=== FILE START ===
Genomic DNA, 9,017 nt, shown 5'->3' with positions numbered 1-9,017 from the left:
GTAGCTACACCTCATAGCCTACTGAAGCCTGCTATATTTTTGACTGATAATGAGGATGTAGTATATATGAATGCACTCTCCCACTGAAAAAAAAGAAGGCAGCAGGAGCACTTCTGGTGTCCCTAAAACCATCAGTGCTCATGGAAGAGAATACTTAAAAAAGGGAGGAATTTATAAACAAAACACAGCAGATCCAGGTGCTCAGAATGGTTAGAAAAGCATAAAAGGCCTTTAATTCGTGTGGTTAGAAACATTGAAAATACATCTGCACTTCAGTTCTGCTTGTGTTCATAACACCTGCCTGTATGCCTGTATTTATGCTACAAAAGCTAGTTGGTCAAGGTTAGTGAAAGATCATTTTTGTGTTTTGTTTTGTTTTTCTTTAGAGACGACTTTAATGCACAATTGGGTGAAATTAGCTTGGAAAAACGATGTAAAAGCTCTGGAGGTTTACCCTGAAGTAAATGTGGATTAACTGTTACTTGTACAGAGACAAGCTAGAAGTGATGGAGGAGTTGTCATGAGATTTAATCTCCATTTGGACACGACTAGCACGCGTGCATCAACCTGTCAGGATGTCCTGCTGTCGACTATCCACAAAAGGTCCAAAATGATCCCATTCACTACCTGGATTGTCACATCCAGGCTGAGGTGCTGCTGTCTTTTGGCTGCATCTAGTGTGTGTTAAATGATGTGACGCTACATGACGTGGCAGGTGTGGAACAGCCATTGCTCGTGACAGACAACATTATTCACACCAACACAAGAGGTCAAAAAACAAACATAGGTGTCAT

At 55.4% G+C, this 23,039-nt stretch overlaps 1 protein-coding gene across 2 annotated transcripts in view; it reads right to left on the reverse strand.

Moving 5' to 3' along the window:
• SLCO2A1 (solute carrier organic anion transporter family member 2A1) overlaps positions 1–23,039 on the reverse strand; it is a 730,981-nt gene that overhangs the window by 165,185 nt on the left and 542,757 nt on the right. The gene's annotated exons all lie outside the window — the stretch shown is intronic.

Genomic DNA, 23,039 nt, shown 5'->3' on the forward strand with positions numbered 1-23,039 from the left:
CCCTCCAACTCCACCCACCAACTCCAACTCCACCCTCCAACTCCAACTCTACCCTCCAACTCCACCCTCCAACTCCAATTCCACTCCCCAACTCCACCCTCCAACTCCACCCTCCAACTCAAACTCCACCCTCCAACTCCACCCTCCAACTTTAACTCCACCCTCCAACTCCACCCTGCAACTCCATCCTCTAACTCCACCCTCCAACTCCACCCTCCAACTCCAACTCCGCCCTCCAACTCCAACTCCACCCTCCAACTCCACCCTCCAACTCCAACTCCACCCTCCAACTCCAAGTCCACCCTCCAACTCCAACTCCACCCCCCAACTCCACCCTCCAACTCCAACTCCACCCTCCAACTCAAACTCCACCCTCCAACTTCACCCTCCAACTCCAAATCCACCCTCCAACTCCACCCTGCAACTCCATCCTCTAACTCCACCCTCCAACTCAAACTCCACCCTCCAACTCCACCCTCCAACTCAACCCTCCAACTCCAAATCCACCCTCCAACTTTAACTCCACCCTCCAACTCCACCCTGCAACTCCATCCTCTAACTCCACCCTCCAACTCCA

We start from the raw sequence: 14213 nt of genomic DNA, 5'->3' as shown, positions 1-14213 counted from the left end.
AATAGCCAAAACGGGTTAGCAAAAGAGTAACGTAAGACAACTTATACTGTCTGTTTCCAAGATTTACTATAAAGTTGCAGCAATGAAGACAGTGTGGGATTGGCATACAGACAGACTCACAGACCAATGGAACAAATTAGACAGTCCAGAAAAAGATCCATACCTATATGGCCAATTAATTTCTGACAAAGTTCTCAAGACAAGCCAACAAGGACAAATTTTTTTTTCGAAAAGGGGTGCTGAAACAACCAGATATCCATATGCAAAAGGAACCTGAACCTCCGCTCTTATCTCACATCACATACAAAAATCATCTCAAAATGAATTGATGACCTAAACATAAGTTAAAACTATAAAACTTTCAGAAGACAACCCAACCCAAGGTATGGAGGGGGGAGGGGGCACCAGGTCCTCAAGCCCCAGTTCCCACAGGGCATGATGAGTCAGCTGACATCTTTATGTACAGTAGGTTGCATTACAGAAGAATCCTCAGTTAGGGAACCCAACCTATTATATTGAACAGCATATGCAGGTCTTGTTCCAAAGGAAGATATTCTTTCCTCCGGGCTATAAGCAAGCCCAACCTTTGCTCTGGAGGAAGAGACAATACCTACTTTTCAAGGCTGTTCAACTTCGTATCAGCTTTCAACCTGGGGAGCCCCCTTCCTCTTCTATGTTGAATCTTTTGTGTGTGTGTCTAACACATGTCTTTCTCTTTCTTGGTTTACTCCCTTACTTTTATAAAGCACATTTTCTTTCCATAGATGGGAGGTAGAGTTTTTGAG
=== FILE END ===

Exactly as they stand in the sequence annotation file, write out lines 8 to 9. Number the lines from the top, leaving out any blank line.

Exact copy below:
We start from the raw sequence: 14213 nt of genomic DNA, 5'->3' as shown, positions 1-14213 counted from the left end.
AATAGCCAAAACGGGTTAGCAAAAGAGTAACGTAAGACAACTTATACTGTCTGTTTCCAAGATTTACTATAAAGTTGCAGCAATGAAGACAGTGTGGGATTGGCATACAGACAGACTCACAGACCAATGGAACAAATTAGACAGTCCAGAAAAAGATCCATACCTATATGGCCAATTAATTTCTGACAAAGTTCTCAAGACAAGCCAACAAGGACAAATTTTTTTTTCGAAAAGGGGTGCTGAAACAACCAGATATCCATATGCAAAAGGAACCTGAACCTCCGCTCTTATCTCACATCACATACAAAAATCATCTCAAAATGAATTGATGACCTAAACATAAGTTAAAACTATAAAACTTTCAGAAGACAACCCAACCCAAGGTATGGAGGGGGGAGGGGGCACCAGGTCCTCAAGCCCCAGTTCCCACAGGGCATGATGAGTCAGCTGACATCTTTATGTACAGTAGGTTGCATTACAGAAGAATCCTCAGTTAGGGAACCCAACCTATTATATTGAACAGCATATGCAGGTCTTGTTCCAAAGGAAGATATTCTTTCCTCCGGGCTATAAGCAAGCCCAACCTTTGCTCTGGAGGAAGAGACAATACCTACTTTTCAAGGCTGTTCAACTTCGTATCAGCTTTCAACCTGGGGAGCCCCCTTCCTCTTCTATGTTGAATCTTTTGTGTGTGTGTCTAACACATGTCTTTCTCTTTCTTGGTTTACTCCCTTACTTTTATAAAGCACATTTTCTTTCCATAGATGGGAGGTAGAGTTTTTGAG